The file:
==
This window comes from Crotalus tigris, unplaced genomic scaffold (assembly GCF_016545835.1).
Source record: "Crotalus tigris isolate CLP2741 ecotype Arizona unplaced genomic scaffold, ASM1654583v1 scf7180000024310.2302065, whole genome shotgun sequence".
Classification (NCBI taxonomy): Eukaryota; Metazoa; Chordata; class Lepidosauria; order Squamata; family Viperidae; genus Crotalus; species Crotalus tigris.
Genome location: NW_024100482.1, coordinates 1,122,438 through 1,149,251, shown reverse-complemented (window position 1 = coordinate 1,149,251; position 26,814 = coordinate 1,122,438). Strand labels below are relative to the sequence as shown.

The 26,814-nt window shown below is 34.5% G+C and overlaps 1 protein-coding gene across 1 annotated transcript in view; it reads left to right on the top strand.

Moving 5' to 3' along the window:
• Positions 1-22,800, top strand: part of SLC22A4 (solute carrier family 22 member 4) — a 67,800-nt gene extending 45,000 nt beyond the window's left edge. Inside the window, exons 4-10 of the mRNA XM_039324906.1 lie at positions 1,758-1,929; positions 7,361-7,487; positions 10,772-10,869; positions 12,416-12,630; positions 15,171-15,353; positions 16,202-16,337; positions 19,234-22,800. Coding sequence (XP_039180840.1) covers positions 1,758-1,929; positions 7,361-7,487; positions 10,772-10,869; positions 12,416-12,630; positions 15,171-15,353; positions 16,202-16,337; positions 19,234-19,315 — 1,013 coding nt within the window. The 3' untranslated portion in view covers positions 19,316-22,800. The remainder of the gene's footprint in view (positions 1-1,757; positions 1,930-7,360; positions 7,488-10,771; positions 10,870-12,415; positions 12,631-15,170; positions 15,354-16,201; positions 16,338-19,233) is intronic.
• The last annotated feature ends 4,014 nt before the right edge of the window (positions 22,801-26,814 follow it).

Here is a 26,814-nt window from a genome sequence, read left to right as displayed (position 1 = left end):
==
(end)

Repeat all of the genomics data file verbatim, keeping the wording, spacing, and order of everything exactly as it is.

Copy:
This window comes from Crotalus tigris, unplaced genomic scaffold (assembly GCF_016545835.1).
Source record: "Crotalus tigris isolate CLP2741 ecotype Arizona unplaced genomic scaffold, ASM1654583v1 scf7180000024310.2302065, whole genome shotgun sequence".
Classification (NCBI taxonomy): Eukaryota; Metazoa; Chordata; class Lepidosauria; order Squamata; family Viperidae; genus Crotalus; species Crotalus tigris.
Genome location: NW_024100482.1, coordinates 1,122,438 through 1,149,251, shown reverse-complemented (window position 1 = coordinate 1,149,251; position 26,814 = coordinate 1,122,438). Strand labels below are relative to the sequence as shown.

The 26,814-nt window shown below is 34.5% G+C and overlaps 1 protein-coding gene across 1 annotated transcript in view; it reads left to right on the top strand.

Moving 5' to 3' along the window:
• Positions 1-22,800, top strand: part of SLC22A4 (solute carrier family 22 member 4) — a 67,800-nt gene extending 45,000 nt beyond the window's left edge. Inside the window, exons 4-10 of the mRNA XM_039324906.1 lie at positions 1,758-1,929; positions 7,361-7,487; positions 10,772-10,869; positions 12,416-12,630; positions 15,171-15,353; positions 16,202-16,337; positions 19,234-22,800. Coding sequence (XP_039180840.1) covers positions 1,758-1,929; positions 7,361-7,487; positions 10,772-10,869; positions 12,416-12,630; positions 15,171-15,353; positions 16,202-16,337; positions 19,234-19,315 — 1,013 coding nt within the window. The 3' untranslated portion in view covers positions 19,316-22,800. The remainder of the gene's footprint in view (positions 1-1,757; positions 1,930-7,360; positions 7,488-10,771; positions 10,870-12,415; positions 12,631-15,170; positions 15,354-16,201; positions 16,338-19,233) is intronic.
• The last annotated feature ends 4,014 nt before the right edge of the window (positions 22,801-26,814 follow it).

Here is a 26,814-nt window from a genome sequence, read left to right as displayed (position 1 = left end):